Wessex Women

Objects on Tour programme, 2019-2020

Our four partner museums explored their collections and found objects that tell the stories of our region’s women – from intriguing and inspiring to truly ground-breaking.

Objects on Tour 

Each year, our four partner museums swap objects to tell stories of the region’s past.  The objects are chosen to fit a theme, which for 2019-2020 was Wessex Women. The objects are then displayed at each museum in turn, rotating every three months.  Each museum also offers talks and children’s activities based on the theme.

The story of a pioneering archaeologist - the ‘trowel-blazing’ Maud Cunnington (1869-1951).
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Find out about Granny Cousins (1847 – 1927), a 'knocker-upper' whose job was to walk the streets of Poole in the early hours to wake the workers.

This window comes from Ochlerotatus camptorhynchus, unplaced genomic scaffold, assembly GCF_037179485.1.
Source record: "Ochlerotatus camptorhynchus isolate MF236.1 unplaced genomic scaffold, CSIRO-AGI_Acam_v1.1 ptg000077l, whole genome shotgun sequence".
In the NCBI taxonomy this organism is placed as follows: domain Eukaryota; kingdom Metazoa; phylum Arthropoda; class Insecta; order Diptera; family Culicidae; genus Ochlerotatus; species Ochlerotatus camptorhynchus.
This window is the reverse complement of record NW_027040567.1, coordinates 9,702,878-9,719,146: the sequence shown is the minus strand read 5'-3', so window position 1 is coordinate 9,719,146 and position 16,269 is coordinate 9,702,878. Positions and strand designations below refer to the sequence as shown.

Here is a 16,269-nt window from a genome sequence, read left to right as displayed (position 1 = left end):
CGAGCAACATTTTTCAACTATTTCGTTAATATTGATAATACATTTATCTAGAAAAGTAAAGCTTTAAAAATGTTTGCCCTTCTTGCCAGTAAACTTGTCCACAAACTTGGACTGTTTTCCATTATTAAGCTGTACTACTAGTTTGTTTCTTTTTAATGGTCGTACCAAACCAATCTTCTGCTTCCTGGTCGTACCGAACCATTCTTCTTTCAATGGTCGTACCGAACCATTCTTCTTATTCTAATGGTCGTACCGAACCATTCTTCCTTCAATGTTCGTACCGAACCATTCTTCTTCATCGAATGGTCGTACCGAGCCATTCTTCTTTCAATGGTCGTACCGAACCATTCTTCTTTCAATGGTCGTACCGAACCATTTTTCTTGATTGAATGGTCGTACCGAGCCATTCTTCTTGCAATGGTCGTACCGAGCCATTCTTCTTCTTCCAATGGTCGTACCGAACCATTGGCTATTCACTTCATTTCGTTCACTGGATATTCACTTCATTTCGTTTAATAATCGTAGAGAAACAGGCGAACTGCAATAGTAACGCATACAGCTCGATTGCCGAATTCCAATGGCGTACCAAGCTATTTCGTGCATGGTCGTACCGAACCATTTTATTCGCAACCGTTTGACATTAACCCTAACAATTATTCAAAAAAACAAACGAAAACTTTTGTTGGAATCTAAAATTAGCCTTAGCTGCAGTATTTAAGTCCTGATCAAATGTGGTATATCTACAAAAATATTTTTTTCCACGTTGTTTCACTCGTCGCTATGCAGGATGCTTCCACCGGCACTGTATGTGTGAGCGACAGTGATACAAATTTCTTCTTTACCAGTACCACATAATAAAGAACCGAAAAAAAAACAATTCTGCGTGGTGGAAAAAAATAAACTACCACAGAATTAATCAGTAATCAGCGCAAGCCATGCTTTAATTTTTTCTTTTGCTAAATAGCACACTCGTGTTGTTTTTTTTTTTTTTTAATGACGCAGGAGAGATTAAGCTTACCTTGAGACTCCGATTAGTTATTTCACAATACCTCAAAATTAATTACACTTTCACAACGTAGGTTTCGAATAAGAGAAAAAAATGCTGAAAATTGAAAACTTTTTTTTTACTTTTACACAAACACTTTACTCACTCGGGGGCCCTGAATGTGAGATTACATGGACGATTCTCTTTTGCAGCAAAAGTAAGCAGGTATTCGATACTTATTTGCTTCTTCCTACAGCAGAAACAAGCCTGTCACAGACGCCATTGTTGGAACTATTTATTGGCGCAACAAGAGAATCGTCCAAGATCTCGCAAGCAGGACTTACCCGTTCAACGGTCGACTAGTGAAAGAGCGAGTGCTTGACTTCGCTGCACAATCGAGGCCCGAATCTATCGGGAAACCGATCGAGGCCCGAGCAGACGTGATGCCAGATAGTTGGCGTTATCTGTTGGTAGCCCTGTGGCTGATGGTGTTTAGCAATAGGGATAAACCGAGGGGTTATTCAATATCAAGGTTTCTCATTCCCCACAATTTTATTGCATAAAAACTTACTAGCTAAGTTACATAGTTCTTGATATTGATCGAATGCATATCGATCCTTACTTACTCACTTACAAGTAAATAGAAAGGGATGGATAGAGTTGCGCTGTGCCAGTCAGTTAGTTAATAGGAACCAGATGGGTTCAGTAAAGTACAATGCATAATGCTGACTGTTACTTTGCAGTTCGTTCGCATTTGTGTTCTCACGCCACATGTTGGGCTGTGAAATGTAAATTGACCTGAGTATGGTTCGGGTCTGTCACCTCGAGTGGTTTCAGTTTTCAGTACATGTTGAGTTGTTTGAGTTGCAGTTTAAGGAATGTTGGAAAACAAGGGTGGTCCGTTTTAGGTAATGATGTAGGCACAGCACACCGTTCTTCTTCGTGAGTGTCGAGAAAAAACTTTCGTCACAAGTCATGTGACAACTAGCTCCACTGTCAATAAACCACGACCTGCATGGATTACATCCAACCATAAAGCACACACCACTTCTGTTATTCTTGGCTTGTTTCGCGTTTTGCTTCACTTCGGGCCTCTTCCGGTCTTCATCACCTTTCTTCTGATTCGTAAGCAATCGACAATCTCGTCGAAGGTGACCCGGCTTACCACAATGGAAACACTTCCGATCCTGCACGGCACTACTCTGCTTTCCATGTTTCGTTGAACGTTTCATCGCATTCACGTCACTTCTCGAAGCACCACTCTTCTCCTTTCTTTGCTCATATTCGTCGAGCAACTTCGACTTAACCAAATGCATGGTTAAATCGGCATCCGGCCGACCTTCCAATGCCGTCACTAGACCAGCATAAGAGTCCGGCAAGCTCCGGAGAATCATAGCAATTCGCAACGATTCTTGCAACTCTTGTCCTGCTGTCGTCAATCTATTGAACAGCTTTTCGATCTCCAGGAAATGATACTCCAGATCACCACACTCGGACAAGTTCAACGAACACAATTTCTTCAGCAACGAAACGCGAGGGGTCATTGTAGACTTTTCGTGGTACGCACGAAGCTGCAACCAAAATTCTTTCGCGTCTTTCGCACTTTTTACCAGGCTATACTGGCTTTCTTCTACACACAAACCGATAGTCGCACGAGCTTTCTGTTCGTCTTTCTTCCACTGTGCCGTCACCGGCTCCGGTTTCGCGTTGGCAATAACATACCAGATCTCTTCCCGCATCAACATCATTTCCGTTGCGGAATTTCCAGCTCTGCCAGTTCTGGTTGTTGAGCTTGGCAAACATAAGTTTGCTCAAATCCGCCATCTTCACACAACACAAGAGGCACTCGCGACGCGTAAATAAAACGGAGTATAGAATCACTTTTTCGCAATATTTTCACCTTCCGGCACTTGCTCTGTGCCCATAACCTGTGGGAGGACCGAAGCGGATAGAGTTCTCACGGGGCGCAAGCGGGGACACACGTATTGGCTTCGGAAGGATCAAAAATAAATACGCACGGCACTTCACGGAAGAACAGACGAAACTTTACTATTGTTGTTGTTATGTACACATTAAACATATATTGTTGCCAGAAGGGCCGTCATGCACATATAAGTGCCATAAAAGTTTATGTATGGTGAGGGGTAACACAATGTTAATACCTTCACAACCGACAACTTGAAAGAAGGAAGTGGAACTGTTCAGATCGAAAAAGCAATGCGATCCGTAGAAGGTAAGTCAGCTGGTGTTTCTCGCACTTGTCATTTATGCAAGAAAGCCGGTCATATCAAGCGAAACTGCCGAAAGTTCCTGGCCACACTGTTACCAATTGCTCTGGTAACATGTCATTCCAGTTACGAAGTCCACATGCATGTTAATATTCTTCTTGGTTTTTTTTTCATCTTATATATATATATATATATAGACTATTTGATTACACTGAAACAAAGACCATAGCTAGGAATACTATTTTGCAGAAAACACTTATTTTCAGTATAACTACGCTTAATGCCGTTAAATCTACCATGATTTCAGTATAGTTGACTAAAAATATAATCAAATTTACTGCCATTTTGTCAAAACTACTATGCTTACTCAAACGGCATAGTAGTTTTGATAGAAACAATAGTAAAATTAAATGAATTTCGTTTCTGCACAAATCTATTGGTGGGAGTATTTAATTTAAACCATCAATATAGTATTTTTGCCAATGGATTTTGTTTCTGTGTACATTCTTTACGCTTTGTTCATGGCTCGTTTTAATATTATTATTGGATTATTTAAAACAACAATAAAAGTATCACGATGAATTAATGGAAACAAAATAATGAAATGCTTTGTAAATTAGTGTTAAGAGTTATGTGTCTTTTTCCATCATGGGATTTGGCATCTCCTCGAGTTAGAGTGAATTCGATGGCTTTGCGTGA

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Pioneering sculptor, Elisabeth Muntz (1894–1977), moved to Dorset in the 1920s and sourced her stone from local quarries. She sold her work worldwide.
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Mrs Robinson moved to Wiltshire in the 1890s, and with her associate, Mrs Plumptre, helped preserve the local lace-making industry.
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Wild Life in the Red

What do you think about our exhibition?

Sawfish are also called carpenter sharks...but they are rays, not sharks!

There’s also a species called a sawshark, but that’s, well, a shark!

What the heck is a lek?

Males great bustards perform spectacular courtship displays, gathering at a ‘lek’ or small display ground to try to impress the females.

Road Runner!

The great bustard has a dignified slow walk but tends to run when disturbed, rather than fly.

Belly Buster!

The hen-bird on display at The Salisbury Museum was one of the last great bustards to be eaten in the town!

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